De Lagarde originally conducted this interview and published it on their website on July 7, 2016. If you can read Dutch, please click here to read the interview in its original language.

Interview: Michael Dudok de Wit (The Red Turtle)

The Importance of Acceptance‘In elementary school, my teacher called me Karel Appel1)Karel Appel (1921-2006) Dutch painter, sculptor, and poet., because I always drew. My three brothers did the same as well, but perhaps a little less obsessive. I could immerse myself in it, forgot everything around me, including what was being said and taught. I wasn’t very good at school. Fortunately, my parents weren’t too upset about it. My mother herself was artistic. I still remember – I must have been very young then – that she once made a drawing of one of our bantams2)A small variety of poultry, especially chickens.. I can still see it before me, so beautiful and detailed. She was an artist at heart. But she chose to be a good spouse and mother. It had been very nice for me, but there’s no doubt that she must have struggled with that choice sometimes.‘

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Notes   [ + ]

1. Karel Appel (1921-2006) Dutch painter, sculptor, and poet.
2. A small variety of poultry, especially chickens.

The Red Turtle Interview with Michael Dudok de Wit: “Loneliness Will Drive You Crazy”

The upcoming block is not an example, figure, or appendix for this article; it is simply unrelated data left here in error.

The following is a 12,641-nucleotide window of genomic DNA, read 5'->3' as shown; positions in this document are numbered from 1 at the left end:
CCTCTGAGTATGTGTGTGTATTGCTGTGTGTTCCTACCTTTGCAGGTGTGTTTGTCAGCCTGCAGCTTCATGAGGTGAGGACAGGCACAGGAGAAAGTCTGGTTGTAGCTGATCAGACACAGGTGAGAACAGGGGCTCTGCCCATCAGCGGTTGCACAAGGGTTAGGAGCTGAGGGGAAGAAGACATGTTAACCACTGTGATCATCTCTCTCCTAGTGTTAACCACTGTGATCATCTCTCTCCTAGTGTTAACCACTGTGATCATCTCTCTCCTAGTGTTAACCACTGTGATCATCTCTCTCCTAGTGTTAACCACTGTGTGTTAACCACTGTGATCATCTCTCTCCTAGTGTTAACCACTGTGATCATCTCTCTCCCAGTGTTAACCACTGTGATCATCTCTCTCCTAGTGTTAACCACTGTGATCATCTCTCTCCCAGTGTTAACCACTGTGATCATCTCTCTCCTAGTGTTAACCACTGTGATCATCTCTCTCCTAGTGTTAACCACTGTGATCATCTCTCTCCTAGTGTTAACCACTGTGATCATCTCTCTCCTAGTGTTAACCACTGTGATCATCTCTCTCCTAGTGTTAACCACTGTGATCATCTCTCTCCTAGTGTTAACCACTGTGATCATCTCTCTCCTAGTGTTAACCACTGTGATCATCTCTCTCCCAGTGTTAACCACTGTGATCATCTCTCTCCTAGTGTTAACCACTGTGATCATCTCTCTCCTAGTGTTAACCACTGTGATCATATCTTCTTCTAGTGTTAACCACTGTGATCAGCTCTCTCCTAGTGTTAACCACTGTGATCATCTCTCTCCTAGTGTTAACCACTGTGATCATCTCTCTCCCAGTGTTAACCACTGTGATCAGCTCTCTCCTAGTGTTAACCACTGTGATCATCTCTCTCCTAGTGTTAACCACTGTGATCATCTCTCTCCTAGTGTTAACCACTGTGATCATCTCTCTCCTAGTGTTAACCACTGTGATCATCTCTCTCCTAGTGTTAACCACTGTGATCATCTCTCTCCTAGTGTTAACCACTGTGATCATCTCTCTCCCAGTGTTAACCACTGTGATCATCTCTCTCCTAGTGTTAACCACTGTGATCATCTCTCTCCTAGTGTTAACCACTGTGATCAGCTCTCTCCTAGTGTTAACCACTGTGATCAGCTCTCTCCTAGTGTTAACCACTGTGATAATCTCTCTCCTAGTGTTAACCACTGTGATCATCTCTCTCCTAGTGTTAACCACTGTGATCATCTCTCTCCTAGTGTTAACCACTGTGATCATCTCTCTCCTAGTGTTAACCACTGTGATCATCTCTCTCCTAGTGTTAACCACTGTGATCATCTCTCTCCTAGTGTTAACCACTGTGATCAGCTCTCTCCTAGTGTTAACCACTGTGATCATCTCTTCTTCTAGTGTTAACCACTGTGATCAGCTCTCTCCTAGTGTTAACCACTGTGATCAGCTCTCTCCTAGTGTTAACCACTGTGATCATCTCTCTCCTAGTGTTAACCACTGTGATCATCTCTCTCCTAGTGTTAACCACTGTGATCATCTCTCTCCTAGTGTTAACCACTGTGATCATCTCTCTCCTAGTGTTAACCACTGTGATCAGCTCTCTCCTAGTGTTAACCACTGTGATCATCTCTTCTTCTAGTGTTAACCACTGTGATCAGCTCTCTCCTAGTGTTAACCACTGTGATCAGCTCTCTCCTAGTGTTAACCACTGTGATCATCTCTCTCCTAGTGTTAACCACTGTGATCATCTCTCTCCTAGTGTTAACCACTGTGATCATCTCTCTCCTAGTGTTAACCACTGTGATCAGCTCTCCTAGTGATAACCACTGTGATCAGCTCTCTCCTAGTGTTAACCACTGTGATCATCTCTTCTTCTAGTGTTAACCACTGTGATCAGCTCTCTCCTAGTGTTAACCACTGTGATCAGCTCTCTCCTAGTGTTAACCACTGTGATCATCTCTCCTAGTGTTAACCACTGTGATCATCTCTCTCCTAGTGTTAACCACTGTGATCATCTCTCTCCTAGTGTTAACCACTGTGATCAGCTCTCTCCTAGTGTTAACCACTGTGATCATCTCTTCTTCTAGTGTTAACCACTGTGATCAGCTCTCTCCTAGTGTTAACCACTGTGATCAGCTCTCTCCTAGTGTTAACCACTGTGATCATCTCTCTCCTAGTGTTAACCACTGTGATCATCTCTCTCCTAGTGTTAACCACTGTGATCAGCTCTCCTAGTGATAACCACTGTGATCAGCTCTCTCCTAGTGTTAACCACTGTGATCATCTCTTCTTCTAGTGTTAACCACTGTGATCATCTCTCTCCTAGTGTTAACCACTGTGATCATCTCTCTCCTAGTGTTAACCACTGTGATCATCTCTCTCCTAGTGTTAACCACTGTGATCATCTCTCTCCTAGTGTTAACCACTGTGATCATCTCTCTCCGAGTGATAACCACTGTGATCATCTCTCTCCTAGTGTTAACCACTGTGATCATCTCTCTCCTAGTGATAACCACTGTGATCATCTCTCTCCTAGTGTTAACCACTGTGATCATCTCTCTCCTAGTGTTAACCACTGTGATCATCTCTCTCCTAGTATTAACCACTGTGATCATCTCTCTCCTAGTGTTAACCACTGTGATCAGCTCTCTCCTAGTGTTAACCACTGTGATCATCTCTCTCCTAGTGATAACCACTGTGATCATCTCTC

This interview with The Red Turtle director Michael Dudok de Wit was originally published on July, 2016 in the NRC. If you can read Dutch, please head over to NRC.nl to read the interview in its original language. In addition I also highly recommend watching the documentary “Het verlangen van Michael Dudok de Wit“.

‘Loneliness Will Drive You Crazy’

Michael Dudok de Wit’s film ‘The Red Turtle’ for the Japanese animation studio Ghibli was to Cannes’ liking.

The Red Turtle
The Red Turtle by Dutch director Michael Dudok de Wit: “I did not draw along on purpose, I would have slowed down the process.”

July 6, 2016: Why did that enormous red turtle repeatedly destroy the raft that the castaway wanted to use to escape from his tropical island? An island with fresh water, bamboo, fruits and clams, but without any company?